At the Land’s End

It has been a long while since I managed to sit down and write something.  

The past 18 months have been a strange period for my family.   It started with an unprecedented amount of traveling, for various reasons—the combined distance that we traveled would have been able to circle the Equator.  It included a lengthy road trip from the Pacific Coast all the way to the Atlantic Coast, leading us to a new life in a completely different environment. Then the pandemic suddenly hit and we were confined.  Such solitude, in a relative sense, finally allowed me to contemplate in detail the places we had just been to—historic cities, scenic driveways, frozen waterfalls, and colorful deserts.  The expected and unexpected sights at each place, how they fulfilled my curiosity about nature and history, the conversations that each destination inspired us to have, and eventually, shreds of bitter-sweet nostalgia, all seemed to have precipitated into a dense spectrum of emotions.

The first place that leaped out of the emotional spectrum was a cool, soothing deep blue, blending clear, cloudless sky and topaz-like ocean.  It was Point Reyes.  Just 30 miles north of San Francisco, this National Seashore park felt like a different world.  Its quiet rolling hills, vast beaches, and idyllic wildlife made it one of our family’s favorite places to visit during our 14 years living in this area.  Our first visit was a weekend getaway back in the summer of 2012.  I can still vividly remember Emily’s joyful expressions when she waded along a creek in a miniature natural rain forest, pointed at a gang of grazing elk, and picked wild blackberries along the foothill roads.  That trip was the foreword of a colorful book that records our exploration of many natural wonders along the west coast of the country. 

In the early spring of 2018, we visited again.  After a strangely tiresome winter, we were hoping that a day’s escape would rejuvenate us.  Our Saturday morning drive there was a remarkable start, as the winter rains had dyed the hills with a verdant tinge, and the cool wind brought a palpable freshness of trees and grass through the car window.  The Bear Valley Visitor Center was located right at the entrance of the federally protected Point Reyes National Seashore.  A stroll in the grove next to the Visitor Center led us into a meadow surrounded by rows and rows of giant oak trees, many of which arched over the hiking trail, like humble, bearded guards.  At the heart of the grove there lay a recreated village of the Native American tribe that used to live herethe Coast Miwok.  A few “kotcas”, huts made with redwood bark, together with a fire pit and a larger gathering structure scattered around.  Despite these signs of human activity, we were the only humans there at the moment—no birds stopped their morning songs; even a fox in the grass only slightly turned its head to us as we passed by.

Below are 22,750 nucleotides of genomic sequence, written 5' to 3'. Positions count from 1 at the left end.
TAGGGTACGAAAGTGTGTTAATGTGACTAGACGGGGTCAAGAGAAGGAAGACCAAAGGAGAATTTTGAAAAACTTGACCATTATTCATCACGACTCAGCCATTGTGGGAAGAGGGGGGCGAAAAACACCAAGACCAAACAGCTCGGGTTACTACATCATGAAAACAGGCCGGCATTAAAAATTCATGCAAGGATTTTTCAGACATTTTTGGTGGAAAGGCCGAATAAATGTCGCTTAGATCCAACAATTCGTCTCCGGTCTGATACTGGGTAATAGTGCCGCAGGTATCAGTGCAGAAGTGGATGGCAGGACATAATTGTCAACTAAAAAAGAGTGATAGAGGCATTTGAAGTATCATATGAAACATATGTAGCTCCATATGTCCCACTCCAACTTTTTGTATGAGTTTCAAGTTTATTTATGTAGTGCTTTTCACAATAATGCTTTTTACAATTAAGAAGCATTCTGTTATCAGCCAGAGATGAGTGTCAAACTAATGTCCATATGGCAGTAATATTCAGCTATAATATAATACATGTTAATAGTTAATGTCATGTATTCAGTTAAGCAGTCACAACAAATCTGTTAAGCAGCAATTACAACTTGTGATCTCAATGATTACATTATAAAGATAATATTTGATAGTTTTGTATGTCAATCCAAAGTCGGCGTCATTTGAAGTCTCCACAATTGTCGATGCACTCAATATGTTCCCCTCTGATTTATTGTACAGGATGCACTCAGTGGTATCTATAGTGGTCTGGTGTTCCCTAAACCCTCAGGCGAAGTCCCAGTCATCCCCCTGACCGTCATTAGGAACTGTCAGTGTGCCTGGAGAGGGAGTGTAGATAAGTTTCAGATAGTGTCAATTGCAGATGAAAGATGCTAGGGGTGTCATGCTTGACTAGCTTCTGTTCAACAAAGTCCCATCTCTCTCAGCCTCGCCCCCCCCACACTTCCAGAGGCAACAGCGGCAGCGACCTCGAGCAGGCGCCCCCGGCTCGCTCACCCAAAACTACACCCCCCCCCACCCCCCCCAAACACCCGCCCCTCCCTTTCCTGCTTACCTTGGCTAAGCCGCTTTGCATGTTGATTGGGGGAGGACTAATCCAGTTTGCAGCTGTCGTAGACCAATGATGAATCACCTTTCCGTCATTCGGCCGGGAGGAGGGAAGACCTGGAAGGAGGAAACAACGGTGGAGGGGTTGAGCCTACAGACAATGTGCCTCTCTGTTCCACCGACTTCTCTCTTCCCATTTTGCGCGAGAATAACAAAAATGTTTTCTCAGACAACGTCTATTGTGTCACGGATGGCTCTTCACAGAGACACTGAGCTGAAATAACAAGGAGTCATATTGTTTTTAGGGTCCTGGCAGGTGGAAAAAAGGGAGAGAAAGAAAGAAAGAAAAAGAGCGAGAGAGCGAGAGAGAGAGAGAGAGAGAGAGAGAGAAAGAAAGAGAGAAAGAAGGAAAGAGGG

An old oak tree with furrowed bark
Bear Valley Trail covered by arching trees

Then we drove on into the depth of the park.  The geography of Point Reyes is unique, as it is a cape, protruding from the smooth Northern California coastline.  On the map, it looks like a woodpecker clinging onto a tree.  And its presence outside the motherland, for some reason, seems to harbor a higher variety of scenery and wildlife.  Lagoons were studded among hills; reed-decorated narrow driveways connected groves and marshlands.  Two gangs of tule elk, a species only found in California, crossed our paths with a cautious leisure.  Then we started climbing onto higher grounds until we reached the westernmost point on top of a cliff.


The view was spectacular, with a simple, unconfined grandeur that was composed of straight coastlines and smooth, deep blue ocean.  This was where I saw California’s coastal waters at their bluest, most mesmerizing state. Only when we saw the strings of broken waves near the coast did we realize that the water was moving.  Along the paved path leading to the very tip of the cape, giant cypress trees grew with a leaning postureharshness could get here after all, perhaps in the middle of the winter.  The path became more and more steep, serpentining among boulders, beyond which the ocean unfolded more of its eloquent details–its fine ripple patterns and gentle embraces with the rugged rocky coasts.  At the end of the path was a lighthouse, white, solitary, minuscule, just as many others along the California coast.  I oftentimes felt a similar sentiment upon visiting these lighthouses,  that the past of this young state had morphed so much in just a couple of centuries, and that many, myself included, tend to take its prosperity for granted.